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Watery eyes are not usually something you need to be concerned about but it can be annoying when you feel that you are constantly dabbing your eyes with a tissue. Tears are essential for the nourishment and lubrication the human eye. Whenever you blink, you’re washing your eyes with tears produced by the lacrimal glands in your upper eyelids. These glands respond to irritation and inflammation by producing extra tears.

While tears normally drain out of your eye and into the nose through ducts located in the corners or your eyes, people with watery eyes are probably experiencing an overproduction of tears. The following are some of the causes of watery eyes and what you can do about it.

Dry-Eye Syndrome

Even though it doesn’t seem to make sense, dry-eye syndrome often leads to watery eyes because, when eyes dry out, they become irritated and uncomfortable causing the lacrimal glands to produce so many tears as to overwhelm the eye’s natural drainage system. Because dry eyes are more common in older adults, tear production tends to lessen with age. However, the most common cause is a chronic condition called keratoconjunctivitis sicca (KCS). This condition means that tears don’t contain enough water.

Milder cases of dry eyes can be treated with over-the-counter artificial tears, but prescription drugs may also be prescribed.


A reaction to allergens can cause your eyes to become red and irritated, prompting excess tear production, itching and burning. Common allergens are grass, trees, weed pollens, pet dander, dust mites and molds. Exhaust fumes, aerosol sprays, perfumes and cigarette smoke, although not true allergens can also cause allergic-like symptoms.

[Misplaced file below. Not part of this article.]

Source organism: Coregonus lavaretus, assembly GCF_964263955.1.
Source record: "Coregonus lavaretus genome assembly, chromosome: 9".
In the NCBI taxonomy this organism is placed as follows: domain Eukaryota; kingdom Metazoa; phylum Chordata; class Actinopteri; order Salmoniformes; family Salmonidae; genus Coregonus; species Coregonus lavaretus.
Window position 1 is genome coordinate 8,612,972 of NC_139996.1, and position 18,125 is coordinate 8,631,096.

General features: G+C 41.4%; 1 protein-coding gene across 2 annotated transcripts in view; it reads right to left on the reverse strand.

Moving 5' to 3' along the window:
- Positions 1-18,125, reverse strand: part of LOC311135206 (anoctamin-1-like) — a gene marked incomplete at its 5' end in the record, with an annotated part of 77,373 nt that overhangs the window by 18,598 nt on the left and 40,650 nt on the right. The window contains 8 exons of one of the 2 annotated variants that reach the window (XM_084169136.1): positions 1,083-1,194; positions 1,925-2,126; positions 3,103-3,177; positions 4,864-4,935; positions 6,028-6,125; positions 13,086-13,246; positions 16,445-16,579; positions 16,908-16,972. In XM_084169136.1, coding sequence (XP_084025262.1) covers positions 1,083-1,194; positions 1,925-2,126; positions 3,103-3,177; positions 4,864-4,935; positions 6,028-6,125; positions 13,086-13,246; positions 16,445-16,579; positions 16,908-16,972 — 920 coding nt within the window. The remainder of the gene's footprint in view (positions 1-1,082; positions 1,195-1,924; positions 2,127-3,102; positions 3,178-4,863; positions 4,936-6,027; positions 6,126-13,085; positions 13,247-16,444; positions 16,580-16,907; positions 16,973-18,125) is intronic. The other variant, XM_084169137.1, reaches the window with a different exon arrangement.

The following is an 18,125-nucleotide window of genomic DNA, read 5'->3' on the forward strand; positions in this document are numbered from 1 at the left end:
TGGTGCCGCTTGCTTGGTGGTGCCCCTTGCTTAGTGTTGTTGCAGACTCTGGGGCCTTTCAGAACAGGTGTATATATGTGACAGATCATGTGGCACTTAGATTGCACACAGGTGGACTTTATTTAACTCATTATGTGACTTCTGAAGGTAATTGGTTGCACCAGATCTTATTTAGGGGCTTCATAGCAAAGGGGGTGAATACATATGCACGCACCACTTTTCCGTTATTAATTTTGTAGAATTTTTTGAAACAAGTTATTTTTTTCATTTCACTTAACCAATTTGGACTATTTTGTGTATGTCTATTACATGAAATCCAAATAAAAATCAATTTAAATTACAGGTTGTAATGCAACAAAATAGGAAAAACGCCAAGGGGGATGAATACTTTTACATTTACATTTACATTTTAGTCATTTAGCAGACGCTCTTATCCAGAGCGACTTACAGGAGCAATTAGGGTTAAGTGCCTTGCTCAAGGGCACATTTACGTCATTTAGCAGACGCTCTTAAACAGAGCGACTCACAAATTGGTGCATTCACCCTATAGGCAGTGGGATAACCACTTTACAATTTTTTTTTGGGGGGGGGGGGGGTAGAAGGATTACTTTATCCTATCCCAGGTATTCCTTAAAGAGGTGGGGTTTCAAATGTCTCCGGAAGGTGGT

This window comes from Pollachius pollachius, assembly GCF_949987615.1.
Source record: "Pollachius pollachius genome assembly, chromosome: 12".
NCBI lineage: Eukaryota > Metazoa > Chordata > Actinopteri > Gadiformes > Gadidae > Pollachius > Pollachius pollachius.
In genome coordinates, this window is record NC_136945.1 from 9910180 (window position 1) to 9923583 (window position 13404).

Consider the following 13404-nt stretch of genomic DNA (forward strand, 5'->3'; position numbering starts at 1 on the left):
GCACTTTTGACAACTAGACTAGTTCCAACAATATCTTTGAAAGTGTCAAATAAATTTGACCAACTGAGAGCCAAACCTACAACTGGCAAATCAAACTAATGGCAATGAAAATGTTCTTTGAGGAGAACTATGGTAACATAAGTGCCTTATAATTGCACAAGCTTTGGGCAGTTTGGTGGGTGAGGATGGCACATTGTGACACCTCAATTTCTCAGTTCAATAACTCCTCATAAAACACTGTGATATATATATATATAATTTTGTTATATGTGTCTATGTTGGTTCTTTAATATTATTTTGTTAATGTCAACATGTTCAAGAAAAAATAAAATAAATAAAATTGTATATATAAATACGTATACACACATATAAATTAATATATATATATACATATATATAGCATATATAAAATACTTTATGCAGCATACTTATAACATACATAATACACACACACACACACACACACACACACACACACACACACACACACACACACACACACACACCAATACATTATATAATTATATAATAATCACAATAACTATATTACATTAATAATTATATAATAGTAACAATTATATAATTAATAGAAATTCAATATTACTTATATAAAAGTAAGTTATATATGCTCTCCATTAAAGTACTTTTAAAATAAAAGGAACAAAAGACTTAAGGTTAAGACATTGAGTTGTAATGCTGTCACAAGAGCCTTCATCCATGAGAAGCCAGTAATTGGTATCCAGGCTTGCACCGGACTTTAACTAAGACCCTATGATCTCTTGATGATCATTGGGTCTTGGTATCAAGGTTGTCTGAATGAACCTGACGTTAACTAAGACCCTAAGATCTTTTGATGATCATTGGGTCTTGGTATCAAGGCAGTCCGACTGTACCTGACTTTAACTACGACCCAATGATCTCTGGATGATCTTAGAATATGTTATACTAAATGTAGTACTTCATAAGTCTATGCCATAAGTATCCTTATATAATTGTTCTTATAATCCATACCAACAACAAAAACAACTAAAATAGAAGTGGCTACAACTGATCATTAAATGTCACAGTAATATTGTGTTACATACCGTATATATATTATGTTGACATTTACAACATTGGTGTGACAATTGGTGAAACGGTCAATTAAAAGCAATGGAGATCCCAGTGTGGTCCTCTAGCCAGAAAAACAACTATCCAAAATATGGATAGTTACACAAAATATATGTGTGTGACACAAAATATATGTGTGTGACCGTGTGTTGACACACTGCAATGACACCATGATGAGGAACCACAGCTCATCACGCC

Prescription and over-the-counter medicated eye drops can help treat itchy, swollen eyes caused by an allergy.

Watery Eyes


Your body’s response to an eye infection can include producing excess tears in an effort to keep the eye lubricated and wash away germs and other discharge. Two infectious diseases known to cause watery eyes are conjunctivitis (pink eye) and blepharitis, an infection of the eyelid margins.

Wearing contact lenses may increase the risk of conjunctivitis, which can occur in one or both eyes. It can be caused by bacteria, fungi or, more commonly, viruses. Along with excess tearing, other symptoms of pink eye include:

  • Eye pain
  • Blurred vision
  • Redness
  • Gritty feeling
  • Discharge
  • Crusts forming overnight

A prescription is usually needed to treat pink eye.


Your eyes may produce too many tears in response to other types of irritants such as dry air, bright light, wind, smoke, dust, an eyelash or exposure to chemicals. Eyestrain can also cause watery eyes.

Tear Duct Blockage

A blockage of the ducts that normally drain away tears can also cause watery eyes, although this is less common. Such a blockage is called lacrimal stenosis. Infections can spread into the lacrimal duct from the inside of the nose and cause scarring. Other causes of lacrimal duct blockage are trauma and surgery.

Poor Eyelid Function

Eyelids need to close properly in order to spread tears evenly over the eyes and be pushed to the corners for proper drainage. A drooping and pulling away of the lower eyelid is called ectropion, generally seen in older people who gradually develop a weakness of the lower eyelid. The condition can cause eyes to be dry, sore, red and burning and there’s an increased risk of eye infection.

If over-the-counter eye drops aren’t working for you, seek medical help.


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